The only current bipartisan Section 230 bill is the PACT Act, sponsored by Sens. Brian Schatz (D-Hawaii) and John Thune (R-S.D.), which would require large platforms to remove content within four days of a court determination deeming that it is illegal and would require biannual transparency reports of content removed by the platforms.

Common Carrier Changes

There is also a Republican effort to update the Communications Act of 1934 to label social media companies as common carriers, similar to telecommunication companies. The common carrier status would bar social media companies from discriminating over the content they carry on their platforms, according to proponents of the effort.

Conservative Supreme Court Justice Clarence Thomas indicated in a recent concurring opinion that he supports the legal feasibility of treating the platforms as common carriers. “There is a fair argument that some digital platforms are sufficiently akin to common carriers or places of accommodation to be regulated in this manner,” Thomas wrote after the Supreme Court declined to hear a case about Trump blocking followers on his Twitter account.

Sen. Roger Wicker (R-Miss.), ranking member Senate Commerce, Science and Transportation Committee, boosted the common carrier concept this week.

“Justice Thomas’s recent opinion suggesting that powerful online platforms should be treated as common carriers offers a sound basis for legislation that would bring accountability to this industry,” Wicker said in a statement after the Facebook Oversight Board ruling.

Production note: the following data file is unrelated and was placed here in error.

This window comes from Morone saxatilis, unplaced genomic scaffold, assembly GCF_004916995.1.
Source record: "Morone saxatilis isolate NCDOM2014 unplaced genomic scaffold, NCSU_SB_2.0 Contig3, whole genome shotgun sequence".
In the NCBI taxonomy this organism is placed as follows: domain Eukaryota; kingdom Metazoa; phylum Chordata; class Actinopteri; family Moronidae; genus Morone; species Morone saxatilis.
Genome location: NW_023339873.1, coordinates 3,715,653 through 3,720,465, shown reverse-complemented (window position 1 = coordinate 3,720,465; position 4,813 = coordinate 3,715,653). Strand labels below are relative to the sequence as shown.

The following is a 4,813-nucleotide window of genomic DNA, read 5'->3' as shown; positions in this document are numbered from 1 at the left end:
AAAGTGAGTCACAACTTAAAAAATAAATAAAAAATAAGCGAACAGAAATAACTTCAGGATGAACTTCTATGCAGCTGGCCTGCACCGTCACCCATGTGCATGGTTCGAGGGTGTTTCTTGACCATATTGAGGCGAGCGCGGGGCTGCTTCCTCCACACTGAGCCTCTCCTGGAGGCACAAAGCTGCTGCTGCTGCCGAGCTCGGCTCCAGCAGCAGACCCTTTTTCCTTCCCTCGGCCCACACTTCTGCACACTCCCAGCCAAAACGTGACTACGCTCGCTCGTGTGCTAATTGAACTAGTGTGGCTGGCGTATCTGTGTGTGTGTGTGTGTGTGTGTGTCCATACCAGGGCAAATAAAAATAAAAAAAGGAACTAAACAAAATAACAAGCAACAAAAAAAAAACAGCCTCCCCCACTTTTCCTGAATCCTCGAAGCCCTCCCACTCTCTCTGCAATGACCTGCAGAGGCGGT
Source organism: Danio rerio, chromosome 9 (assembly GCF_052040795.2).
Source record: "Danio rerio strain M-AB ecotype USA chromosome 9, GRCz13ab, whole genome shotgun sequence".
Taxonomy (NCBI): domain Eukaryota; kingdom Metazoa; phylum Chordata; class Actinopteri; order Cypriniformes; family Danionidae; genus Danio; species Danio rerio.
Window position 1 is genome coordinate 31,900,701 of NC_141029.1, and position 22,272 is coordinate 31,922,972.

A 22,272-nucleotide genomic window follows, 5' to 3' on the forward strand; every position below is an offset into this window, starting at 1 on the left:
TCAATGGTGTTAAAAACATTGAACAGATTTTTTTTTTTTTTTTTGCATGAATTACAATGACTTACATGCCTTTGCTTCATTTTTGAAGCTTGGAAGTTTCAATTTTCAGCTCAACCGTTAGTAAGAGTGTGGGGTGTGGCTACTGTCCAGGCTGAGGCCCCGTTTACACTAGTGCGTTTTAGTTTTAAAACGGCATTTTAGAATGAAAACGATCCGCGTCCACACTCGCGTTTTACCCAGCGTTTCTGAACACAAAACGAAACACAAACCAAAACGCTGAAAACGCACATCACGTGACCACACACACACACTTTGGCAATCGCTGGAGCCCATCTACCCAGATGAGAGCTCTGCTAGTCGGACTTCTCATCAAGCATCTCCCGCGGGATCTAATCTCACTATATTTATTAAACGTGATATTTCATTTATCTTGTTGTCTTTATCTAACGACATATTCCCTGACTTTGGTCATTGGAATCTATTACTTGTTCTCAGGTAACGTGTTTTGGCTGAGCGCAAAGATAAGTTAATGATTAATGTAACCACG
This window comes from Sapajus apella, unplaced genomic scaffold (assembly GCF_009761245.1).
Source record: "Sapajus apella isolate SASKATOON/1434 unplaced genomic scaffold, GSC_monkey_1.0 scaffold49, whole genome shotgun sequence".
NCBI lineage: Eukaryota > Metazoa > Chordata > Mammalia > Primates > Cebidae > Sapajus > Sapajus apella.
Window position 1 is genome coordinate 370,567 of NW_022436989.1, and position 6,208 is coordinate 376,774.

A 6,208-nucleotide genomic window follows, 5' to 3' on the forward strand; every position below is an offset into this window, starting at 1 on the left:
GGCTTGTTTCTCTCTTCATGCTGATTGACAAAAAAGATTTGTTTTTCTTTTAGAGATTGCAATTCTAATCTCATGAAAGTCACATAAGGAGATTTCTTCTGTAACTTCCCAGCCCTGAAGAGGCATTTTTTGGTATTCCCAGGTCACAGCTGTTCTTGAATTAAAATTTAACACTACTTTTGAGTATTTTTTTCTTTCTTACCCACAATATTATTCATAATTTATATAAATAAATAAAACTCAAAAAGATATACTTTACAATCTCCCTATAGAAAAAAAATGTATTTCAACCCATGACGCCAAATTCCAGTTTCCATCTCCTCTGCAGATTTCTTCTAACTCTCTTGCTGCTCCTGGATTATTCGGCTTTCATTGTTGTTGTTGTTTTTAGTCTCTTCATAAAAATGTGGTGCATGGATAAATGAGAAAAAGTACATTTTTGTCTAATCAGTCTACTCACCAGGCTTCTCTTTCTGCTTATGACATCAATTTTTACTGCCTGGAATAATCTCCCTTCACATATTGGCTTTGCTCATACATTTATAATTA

So far, only Sen. Bill Hagerty (R-Tenn.) has introduced legislation (S. 1384) classifying the companies as common carriers. The measure would also repeal Section 230.

Mike Matthys, co-founder of the First and Fourteenth Institute LLC—an education and advocacy group focused on free speech and due process—said the common carrier approach is a realistic option if tech companies can’t set their own clear regulations and enforcement actions, but noted that they have the tools do so.

“My preference is for tech companies to eliminate the motivation for people to regulate them by being very clear with their standards and very open about how they’re enforcing their standards so it’s not so easy for people to say, ‘You’re biased. You censored,’” said Matthys, who was previously an executive at tech companies in Silicon Valley.

“Today, when it’s opaque and unclear, it’s very easy for people to interpret these things as biased,” he said.

To contact the reporter on this story: Rebecca Kern in Washington at

To contact the editors responsible for this story: Zachary Sherwood at; Adam Schank at